We're not sure about you, but for us, the term 'ponytail facelift' conjures images of someone rocking a super slick, super high, super tight pony that basically pulls their entire face up and back. And, well, that's not entirely incorrect. Ponytail facelift isn't a medical term—it's a marketing one—but it's a technique that's rapidly gaining popularity.
We asked board-certified plastic surgeons Carolyn Chang, MD, Steven Levine, MD, and Robert Guida, MD, to explain what exactly a ponytail facelift is (spoiler alert: it is a surgical procedure), plus everything else you need to know about this trendy treatment.
Meet the Expert
What Is a Ponytail Facelift?
"A ponytail facelift is a generalized description of a minimally-invasive lift performed through small incisions in order to mimic the look of the face when the hair is pulled in a tight, high ponytail," explains Chang. The name actually has a two-fold meaning. Because the incisions are placed entirely within the hairline—and not around the ears as they are in a traditional facelift—you can easily wear a ponytail after surgery without worrying about the appearance of visible scars, adds Levine. However, as mentioned, both doctors are quick to note that this is a marketing term, and not a standard textbook procedure.
Benefits of a Ponytail Facelift
The primary benefit is a lifting of the midface, temples, and jowls, notes Chang. "Because the lift concentrates on the midface and doesn't allow for much skin excision, it's best for those with earlier signs of facial aging," she adds. In short, a ponytail lift can make your face, especially the mid-face, look lifted, but it's not going to address things that a traditional facelift can—think loose skin or the neck.
In related news, Guida says he often likes to complement the procedure with a fractional C02 laser in order to address the texture of the skin and further up the youth-boosting ante. "The laser provides a new texture to the skin, and greatly enhances the results of the ponytail facelift," he says.
How to Prepare for a Ponytail Facelift
The standard prep protocol that applies for most plastic surgery also applies here. More specifically, that means no smoking for at least one month prior, being at a healthy weight, having realistic expectations, and not eating anything after midnight the night before the surgery, says Guida. You'll want to stop taking any blood-thinning medications beforehand (though of course discuss this with your doctor). Also important: making sure your facial skin is in good condition, and carving out some time afterward to recover and let yourself heal, advises Chang.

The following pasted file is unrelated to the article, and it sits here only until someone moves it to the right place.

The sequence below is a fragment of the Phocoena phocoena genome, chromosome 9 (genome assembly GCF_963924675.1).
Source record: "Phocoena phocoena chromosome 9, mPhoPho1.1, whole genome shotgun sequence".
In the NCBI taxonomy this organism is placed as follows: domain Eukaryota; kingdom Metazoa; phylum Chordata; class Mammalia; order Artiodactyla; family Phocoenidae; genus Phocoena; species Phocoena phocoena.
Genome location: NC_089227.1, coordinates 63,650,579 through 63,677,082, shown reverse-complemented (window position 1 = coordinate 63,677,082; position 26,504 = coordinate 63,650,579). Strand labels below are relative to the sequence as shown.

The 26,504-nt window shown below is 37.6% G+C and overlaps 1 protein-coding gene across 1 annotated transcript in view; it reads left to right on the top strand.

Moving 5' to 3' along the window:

What to Expect During a Ponytail Facelift
Again, because this isn't a textbook medical procedure (have we made that point clear yet?) there will be some variability in how it's performed, notes Chang. But, in general, "small hidden incisions are made in the hairline area and the deeper structures are lifted and suspended into a more favorable position. This may be performed with the assistance of an endoscope and suspension sutures," she explains. And yes, this is a surgery that is performed under general anesthesia.
Ponytail Facelift vs. Traditional Facelift
The main point of differentiation is where the incisions are made. A traditional facelift will have longer scars around the ear and into the scalp, says Chang. (Although Levine is quick to note that the more modern versions of traditional facelifts typically come with very minimal scarring around the ears as it is. "I tell all my patients that they should be able to wear their hair up after surgery," he says.)
Still, the placement of the incisions is what gives doctors the ability to remove loose skin, lift the lower face, and even address the neck during a traditional facelift, whereas that can't be done during a ponytail facelift. On the flip side, because a ponytail facelift is minimally-invasive and the scope of procedure is less than that of a traditional one, the recovery is a bit quicker, says Chang.
Potential Side Effects
"As is the case with any facelift, the most common complication—occurring in about five to seven percent of patients—is a hematoma or a small collection of blood under the skin," says Guida. Other possible side effects include a risk of bleeding, infection, nerve injuries, numbness, unfavorable scarring, and delayed wound healing, adds Chang. It should go without saying, but ensuring that you're working with a licensed, reputable, board-certified plastic surgeon in order to mitigate the likelihood of all of these is paramount.
The price tag can vary greatly, based on everything from where you live to your particular surgeon. For context, Guida says the average cost of a ponytail facelift in Manhattan is $20,000 to $30,000.
"Most people return to work and their social lives after about a week, since you'll experience some bruising and swelling for five to seven days post-surgery," says Guida. (That being said, you'll want to avoid any kind of strenuous activity for a few weeks after.) Also, the surgery itself isn't particularly painful, so minimal pain meds are required, adds Levine.
The Final Takeaway
Just because you've been hearing a lot about ponytail facelifts doesn't necessarily mean this procedure is right for you. "I general, I think it's a bad idea to go into a surgeon's office with a certain procedure in mind," cautions Levine. "The best thing to do is to tell the surgeon what bothers you and work with them to determine what is the best treatment for your issues. Don't be fooled by clever marketing."
Chang agrees, noting that one specific procedure may not provide the optimal result for any given individual. The point being, if a ponytail facelift interests you, by all means, discuss it with your plastic surgeon. But just because it sounds intriguing, doesn't mean it's going to be the right type of facelift—or cosmetic procedure in general—for you.